As time as past, we see this polarization more clearly on the map than ever before. Liberals move to populous cities and states like New York City & California while conservatives move to more rural states and location such as Texas or Farmville Alabama. Fiorina argues that America is more polarized than ever. The evidence from “The Big Sort” shows us is that the real reason why we see more polarization today than before is because people are so mobile. Simply put, they live where they want to live.
Hello Erik, I really like how you explain gerrymandering. I also agree with you that racial gerrymandering is worse than partisan gerrymandering. Gerrymandering altogether is bad and create a lot of problem and it mess with the result of the election. I really like it when you said “Racial gerrymandering is aimed towards a specific racial group and leads to the unfair and unequal treatment based upon race while partisan gerrymandering is not based upon race.” That pretty much sum it up
Given the legal nature of the gerrymandering issue, there is an extensive legal background on the issue since the ninetieth century. This literature review gives the more relevant legal background regarding Pennsylvania’s current situation, as well as background information on the novel ways that policy-makers and researchers measure political gerrymandering. Keeping the legal background and measurement procedures in context, there are also legislative reforms and commission procedures that states have taken in order to ameliorate the problems that arise from gerrymandering. A. Constitutionality & Legal Background The Pennsylvania State Constitution contains relevant clauses that must be applied to any redistricting plan.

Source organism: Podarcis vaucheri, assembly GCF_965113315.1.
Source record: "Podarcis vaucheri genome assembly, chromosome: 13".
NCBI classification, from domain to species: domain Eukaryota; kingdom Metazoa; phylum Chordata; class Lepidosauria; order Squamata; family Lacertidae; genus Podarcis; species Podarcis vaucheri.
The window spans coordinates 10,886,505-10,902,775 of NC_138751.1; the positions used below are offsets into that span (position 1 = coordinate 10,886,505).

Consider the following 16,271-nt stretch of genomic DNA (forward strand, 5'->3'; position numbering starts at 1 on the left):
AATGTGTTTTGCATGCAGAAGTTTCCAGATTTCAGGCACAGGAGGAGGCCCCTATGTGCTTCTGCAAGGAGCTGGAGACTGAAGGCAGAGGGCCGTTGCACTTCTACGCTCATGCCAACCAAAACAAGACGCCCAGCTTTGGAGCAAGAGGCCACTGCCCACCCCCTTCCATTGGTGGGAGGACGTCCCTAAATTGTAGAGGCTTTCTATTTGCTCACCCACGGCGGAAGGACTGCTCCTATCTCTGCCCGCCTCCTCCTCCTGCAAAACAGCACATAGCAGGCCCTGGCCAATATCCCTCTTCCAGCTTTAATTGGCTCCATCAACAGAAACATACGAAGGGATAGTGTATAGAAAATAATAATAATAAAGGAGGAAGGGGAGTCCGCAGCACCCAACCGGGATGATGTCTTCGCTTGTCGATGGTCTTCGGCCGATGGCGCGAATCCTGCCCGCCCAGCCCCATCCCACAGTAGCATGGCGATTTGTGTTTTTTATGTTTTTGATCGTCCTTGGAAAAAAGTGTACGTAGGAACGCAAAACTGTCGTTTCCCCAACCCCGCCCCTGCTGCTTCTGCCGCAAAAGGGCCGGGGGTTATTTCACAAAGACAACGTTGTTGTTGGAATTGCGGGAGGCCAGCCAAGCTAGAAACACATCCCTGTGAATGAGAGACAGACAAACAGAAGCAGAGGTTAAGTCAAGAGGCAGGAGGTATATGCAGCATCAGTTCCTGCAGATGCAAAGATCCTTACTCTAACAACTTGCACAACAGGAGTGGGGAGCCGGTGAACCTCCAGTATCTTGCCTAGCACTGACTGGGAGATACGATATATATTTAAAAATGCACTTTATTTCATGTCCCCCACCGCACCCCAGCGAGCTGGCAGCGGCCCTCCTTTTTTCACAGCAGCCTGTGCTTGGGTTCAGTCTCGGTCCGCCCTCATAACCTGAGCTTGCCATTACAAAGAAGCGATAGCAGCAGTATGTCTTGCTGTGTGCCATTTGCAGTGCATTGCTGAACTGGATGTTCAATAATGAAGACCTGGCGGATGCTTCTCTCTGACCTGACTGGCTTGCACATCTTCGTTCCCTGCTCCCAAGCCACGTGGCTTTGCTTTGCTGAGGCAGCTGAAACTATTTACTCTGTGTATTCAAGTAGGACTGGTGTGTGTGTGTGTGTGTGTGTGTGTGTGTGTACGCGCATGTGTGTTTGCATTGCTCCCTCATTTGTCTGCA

In the article Culture War? The Myth of a Polarized America, Morris Fiorina addresses the issue of the illusion of political polarization. Political polarization is the separation of political beliefs into two separate extremes. The main illustration Fiorina uses is the use the electoral map. The electoral map is used to gauge which party won an election or polling.
However, Burnham’s definition appears to be the one that fit the case studies above. Although the two examples in 1896 and 1932 were quite similar in the components that have led to critical elections and realignment, not every single factor (high voter intensity, emergence of third parties, ideological polarization, the population shifting its partisan loyalties, and the strain on the nation’s socioeconomic system) existed within each case. Yet, both exhibited a shift within partisan loyalties and both were also experiencing a stress on the socioeconomic system that transpired realignment in which both gained a new voting coalition.
Finally, it will be argued that the modern political party system in the United States is a two-party system dominated by the Democratic Party and the Republican Party. These two parties have won every United States presidential election since 1852 and have controlled the United States Congress since 1856. The Democratic Party generally positions itself as centre-left in American politics and supports a modern American liberal platform, while the Republican Party generally positions itself as centre-right and supports a modern American conservative platform. (Nichols, 1967)